- The target market size and buying power must be measurable
- The chosen segment must be sufficiently large to be profitable
- There must be a way to communicate with/to the segment
So often in student projects the qualitative description is well detailed but the quantitative aspects are neglected. Despite my regular reiteration of the importance of numbers in marketing, this quantitative argument gets overlooked. Apparently it is not just students that make this error.
Last week’s episode of “The Dragon’s Den” (Season 4, Episode 3) on CBC opened with an entrepreneur looking for investment in her environmentally friendly reusable diaper business.
She didn’t have the market numbers when the “Dragons” asked for them. Thanks to the video links on the CBC Dragon’s Den, I was able to let the Dragons drive the point.
While the video played, I noted key pieces of info on the board to jog memories and serve as points of discussion afterward. Key questions for discussion included:
- Using the four segmentation variable categories of demographic, psychographic, geographic and product related factors, how would you describe the target market for the proposed product?
- What target information was missing from the presentation?
- How could an entrepreneur find and/or estimate these figures?
- Does the target meet the criteria for target market selection?
- How could a marketer communicate with this segment?
- How would an entrepreneur determine if this segment was sufficiently large to be profitable?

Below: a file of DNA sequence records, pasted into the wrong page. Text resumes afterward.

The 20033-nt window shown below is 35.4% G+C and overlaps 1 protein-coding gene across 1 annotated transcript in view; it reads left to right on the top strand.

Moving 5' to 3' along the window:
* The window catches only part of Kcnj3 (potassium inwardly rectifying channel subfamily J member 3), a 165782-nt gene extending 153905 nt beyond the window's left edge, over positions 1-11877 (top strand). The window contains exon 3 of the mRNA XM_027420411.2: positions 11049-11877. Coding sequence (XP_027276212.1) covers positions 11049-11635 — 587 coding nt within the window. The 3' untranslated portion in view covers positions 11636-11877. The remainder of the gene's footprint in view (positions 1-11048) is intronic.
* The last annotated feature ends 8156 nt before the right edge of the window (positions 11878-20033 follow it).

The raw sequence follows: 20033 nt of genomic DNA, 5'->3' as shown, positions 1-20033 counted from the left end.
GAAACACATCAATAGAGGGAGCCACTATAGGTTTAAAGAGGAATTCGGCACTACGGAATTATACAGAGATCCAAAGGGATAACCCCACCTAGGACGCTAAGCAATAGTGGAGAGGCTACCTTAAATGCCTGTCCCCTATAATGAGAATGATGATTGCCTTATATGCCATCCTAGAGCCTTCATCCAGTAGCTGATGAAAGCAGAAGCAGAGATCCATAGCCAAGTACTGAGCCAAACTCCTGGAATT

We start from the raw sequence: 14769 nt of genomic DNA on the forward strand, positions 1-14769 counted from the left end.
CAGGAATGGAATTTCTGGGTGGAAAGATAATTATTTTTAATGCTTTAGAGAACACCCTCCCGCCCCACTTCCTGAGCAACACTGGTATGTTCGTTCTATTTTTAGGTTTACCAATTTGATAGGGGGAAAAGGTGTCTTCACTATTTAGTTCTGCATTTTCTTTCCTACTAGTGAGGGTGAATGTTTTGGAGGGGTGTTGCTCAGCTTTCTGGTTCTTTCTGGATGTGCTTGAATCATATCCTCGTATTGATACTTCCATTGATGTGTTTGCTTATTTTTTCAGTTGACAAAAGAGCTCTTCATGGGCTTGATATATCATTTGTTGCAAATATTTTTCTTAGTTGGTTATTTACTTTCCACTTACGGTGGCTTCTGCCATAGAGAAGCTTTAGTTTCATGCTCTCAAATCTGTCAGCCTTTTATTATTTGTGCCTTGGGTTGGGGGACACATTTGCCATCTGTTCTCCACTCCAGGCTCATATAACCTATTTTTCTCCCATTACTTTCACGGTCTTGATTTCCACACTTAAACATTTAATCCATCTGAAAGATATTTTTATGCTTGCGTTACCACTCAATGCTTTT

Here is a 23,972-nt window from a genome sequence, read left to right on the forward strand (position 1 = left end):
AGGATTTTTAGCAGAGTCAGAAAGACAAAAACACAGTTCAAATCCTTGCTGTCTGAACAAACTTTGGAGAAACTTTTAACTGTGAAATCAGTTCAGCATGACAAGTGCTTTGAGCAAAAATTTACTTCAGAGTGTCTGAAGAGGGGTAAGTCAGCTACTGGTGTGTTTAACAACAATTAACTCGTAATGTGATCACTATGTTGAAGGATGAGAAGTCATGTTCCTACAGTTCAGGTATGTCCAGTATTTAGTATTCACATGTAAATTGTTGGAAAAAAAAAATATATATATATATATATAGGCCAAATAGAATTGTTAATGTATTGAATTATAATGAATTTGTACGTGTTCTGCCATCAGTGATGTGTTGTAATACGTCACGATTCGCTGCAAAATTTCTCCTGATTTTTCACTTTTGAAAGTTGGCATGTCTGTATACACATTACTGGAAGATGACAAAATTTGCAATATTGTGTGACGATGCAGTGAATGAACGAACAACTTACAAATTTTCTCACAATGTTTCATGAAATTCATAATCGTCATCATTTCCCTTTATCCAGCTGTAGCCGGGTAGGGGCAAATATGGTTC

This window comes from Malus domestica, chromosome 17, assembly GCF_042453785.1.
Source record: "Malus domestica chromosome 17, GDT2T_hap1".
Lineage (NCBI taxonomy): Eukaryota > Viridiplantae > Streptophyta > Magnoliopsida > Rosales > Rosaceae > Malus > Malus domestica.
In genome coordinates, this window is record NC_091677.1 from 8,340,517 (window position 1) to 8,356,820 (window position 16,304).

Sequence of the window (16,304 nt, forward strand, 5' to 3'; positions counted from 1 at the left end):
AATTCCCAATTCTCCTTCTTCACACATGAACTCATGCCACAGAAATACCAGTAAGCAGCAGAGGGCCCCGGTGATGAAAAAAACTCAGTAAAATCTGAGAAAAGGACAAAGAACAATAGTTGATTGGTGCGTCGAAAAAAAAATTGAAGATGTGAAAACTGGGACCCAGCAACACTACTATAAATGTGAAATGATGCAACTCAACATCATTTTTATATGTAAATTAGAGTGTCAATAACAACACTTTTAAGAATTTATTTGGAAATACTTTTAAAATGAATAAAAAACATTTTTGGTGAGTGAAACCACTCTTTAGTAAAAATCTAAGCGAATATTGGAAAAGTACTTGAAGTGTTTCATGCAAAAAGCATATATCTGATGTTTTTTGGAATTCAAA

In addition to the segmentation discussion, some students wanted to discuss the valuation of the business, the potential distribution strategies that could have been appropriate to this product/company, the product positioning, sustainable competitive advantage and feasibility of the product idea, and how a marketing plan would have strengthened this pitch. All concepts I was happy to elaborate on as the teachable moments presented themselves.
So how did it go?
Many students have never watched the show before and were shocked at how up front the pitch review process was. Gasps, giggles, sighs and cringes escaped as they watched the pitch and its review. They were quite taken with the business version of reality TV! They seemed to identify with the entrepreneur and wanted to help her. Better than that – for me at least – they could have! They saw that the ideas, principles and practices we’ve discussing in class, and that they’ve been applying to their projects, would have really helped this business. They knew they would have had the answers.
When projects are submitted at the end of the term, I’m sure there will be target market metrics. Many thanks to the Dragons!